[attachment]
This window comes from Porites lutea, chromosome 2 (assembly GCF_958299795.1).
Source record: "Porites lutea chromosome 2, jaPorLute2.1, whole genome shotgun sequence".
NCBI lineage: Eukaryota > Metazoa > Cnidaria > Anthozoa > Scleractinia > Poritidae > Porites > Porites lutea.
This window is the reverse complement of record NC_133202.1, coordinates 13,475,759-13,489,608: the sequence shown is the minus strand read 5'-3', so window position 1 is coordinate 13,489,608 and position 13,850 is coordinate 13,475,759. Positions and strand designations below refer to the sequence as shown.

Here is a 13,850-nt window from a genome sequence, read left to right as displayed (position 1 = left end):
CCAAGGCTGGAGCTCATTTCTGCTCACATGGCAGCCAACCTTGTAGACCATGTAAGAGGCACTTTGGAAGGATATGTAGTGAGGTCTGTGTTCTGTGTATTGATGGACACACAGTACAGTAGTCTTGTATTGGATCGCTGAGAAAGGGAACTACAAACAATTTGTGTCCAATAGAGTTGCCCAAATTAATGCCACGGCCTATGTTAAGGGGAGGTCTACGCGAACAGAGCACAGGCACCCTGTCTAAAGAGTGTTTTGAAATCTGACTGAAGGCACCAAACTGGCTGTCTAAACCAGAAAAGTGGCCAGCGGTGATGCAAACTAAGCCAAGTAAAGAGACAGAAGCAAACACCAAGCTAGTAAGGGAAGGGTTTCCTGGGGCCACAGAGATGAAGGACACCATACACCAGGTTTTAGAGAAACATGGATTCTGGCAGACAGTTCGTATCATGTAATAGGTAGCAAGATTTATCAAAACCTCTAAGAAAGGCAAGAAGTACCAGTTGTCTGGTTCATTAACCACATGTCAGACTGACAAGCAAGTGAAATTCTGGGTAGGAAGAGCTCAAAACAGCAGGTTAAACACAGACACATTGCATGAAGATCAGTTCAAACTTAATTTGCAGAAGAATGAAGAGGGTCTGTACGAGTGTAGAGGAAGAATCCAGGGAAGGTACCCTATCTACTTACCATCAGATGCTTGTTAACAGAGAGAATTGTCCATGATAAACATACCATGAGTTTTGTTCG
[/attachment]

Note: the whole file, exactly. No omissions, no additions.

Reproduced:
This window comes from Porites lutea, chromosome 2 (assembly GCF_958299795.1).
Source record: "Porites lutea chromosome 2, jaPorLute2.1, whole genome shotgun sequence".
NCBI lineage: Eukaryota > Metazoa > Cnidaria > Anthozoa > Scleractinia > Poritidae > Porites > Porites lutea.
This window is the reverse complement of record NC_133202.1, coordinates 13,475,759-13,489,608: the sequence shown is the minus strand read 5'-3', so window position 1 is coordinate 13,489,608 and position 13,850 is coordinate 13,475,759. Positions and strand designations below refer to the sequence as shown.

Here is a 13,850-nt window from a genome sequence, read left to right as displayed (position 1 = left end):
CCAAGGCTGGAGCTCATTTCTGCTCACATGGCAGCCAACCTTGTAGACCATGTAAGAGGCACTTTGGAAGGATATGTAGTGAGGTCTGTGTTCTGTGTATTGATGGACACACAGTACAGTAGTCTTGTATTGGATCGCTGAGAAAGGGAACTACAAACAATTTGTGTCCAATAGAGTTGCCCAAATTAATGCCACGGCCTATGTTAAGGGGAGGTCTACGCGAACAGAGCACAGGCACCCTGTCTAAAGAGTGTTTTGAAATCTGACTGAAGGCACCAAACTGGCTGTCTAAACCAGAAAAGTGGCCAGCGGTGATGCAAACTAAGCCAAGTAAAGAGACAGAAGCAAACACCAAGCTAGTAAGGGAAGGGTTTCCTGGGGCCACAGAGATGAAGGACACCATACACCAGGTTTTAGAGAAACATGGATTCTGGCAGACAGTTCGTATCATGTAATAGGTAGCAAGATTTATCAAAACCTCTAAGAAAGGCAAGAAGTACCAGTTGTCTGGTTCATTAACCACATGTCAGACTGACAAGCAAGTGAAATTCTGGGTAGGAAGAGCTCAAAACAGCAGGTTAAACACAGACACATTGCATGAAGATCAGTTCAAACTTAATTTGCAGAAGAATGAAGAGGGTCTGTACGAGTGTAGAGGAAGAATCCAGGGAAGGTACCCTATCTACTTACCATCAGATGCTTGTTAACAGAGAGAATTGTCCATGATAAACATACCATGAGTTTTGTTCG